The very idea of Major League Baseball teams investing big bucks in unproven international players doesn’t sound like a good idea. A look back at recorded history will say that, yeah, it’s really not.

The twist, however, is that this might not be the case for much longer.

You can probably guess why we’re about to have this conversation. Surely you’ve seen seen the three big contracts handed out to international stars since the middle of last October. If not, well:

  • The Dodgers gave Cuban infielder Alexander Guerrero $28 million over four years.
  • The White Sox gave Cuban first baseman Jose Abreu $68 million over six years, the largest contract in club history and the largest ever for a Cuban defector.
  • The Yankees gave ace Japanese right-hander Masahiro Tanaka $155 million over seven years, by far the largest ever for a Japanese import. And that’s not even including the $20 million posting fee going to the Rakuten Golden Eagles.

That’s roughly $270 million spent on three players whose next MLB game will be their first. Think about that long enough, and you’ll inevitably start thinking about all the other international players who have ever attracted seemingly outrageous investments.

That’s where my train of thought took me, anyway, and that’s when research started happening.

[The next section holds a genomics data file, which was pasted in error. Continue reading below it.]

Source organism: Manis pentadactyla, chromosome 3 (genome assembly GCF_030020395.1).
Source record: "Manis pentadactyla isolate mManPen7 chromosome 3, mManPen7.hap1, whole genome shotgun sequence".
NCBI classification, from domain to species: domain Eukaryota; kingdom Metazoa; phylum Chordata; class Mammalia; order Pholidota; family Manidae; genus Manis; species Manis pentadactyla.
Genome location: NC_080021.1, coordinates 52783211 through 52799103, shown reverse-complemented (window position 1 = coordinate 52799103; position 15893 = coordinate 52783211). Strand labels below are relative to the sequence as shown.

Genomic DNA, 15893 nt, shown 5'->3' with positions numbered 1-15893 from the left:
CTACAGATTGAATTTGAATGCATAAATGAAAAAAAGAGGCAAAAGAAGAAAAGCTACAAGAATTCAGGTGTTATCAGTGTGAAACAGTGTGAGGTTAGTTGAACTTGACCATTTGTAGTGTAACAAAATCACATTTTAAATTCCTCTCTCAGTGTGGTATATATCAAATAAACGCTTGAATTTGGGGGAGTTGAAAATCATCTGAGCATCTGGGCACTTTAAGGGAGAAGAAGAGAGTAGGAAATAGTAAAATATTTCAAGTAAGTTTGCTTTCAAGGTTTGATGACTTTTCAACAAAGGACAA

I used’s transaction tracker,’s history of the MLB posting process, Cot’s Baseball Contracts and various other sources to track down international players who required at least a $10 million investment. Once I was (pretty) sure I had them all, I then made the executive decision to add Livan Hernandez, Orlando Hernandez and Kazuhiro Sasaki to the mix, as what they got was impressive money at the time.

[Sidenote: Hideo Nomo was another executive-decision candidate, but he was actually signed to a minor league contract in 1995.]

To put these investments in a proper (and simple) perspective, I used FanGraphs‘ WAR-based value system, which estimates the annual value of a win based on the “mean of the dollars per win handed out to free agents in any given year.” In this way, it measures what a player was worth in a given season.

Since FanGraphs only has win values for as far back as 2002, I had to do some filling-in-the-blanksing for the 1990s and early 2000s. Since a win was worth $2.8 million in 2003 and $2.6 million in 2002, I called it close enough to figure that a win was worth $2.4 million in 2001, $2.2 million in 2000 and so on. 

Lastly, I substituted RA-9 WAR for FanGraphsFIP-based WAR for pitchers. The difference is that RA-9 WAR focuses on runs a pitcher actually allowed rather than how many runs he should have allowed. While I tend to prefer FIP-based WAR when assessing the quality of pitchers, it’s best if we focus on actual value rather than hypothetical value for this sort of experiment/study/thing.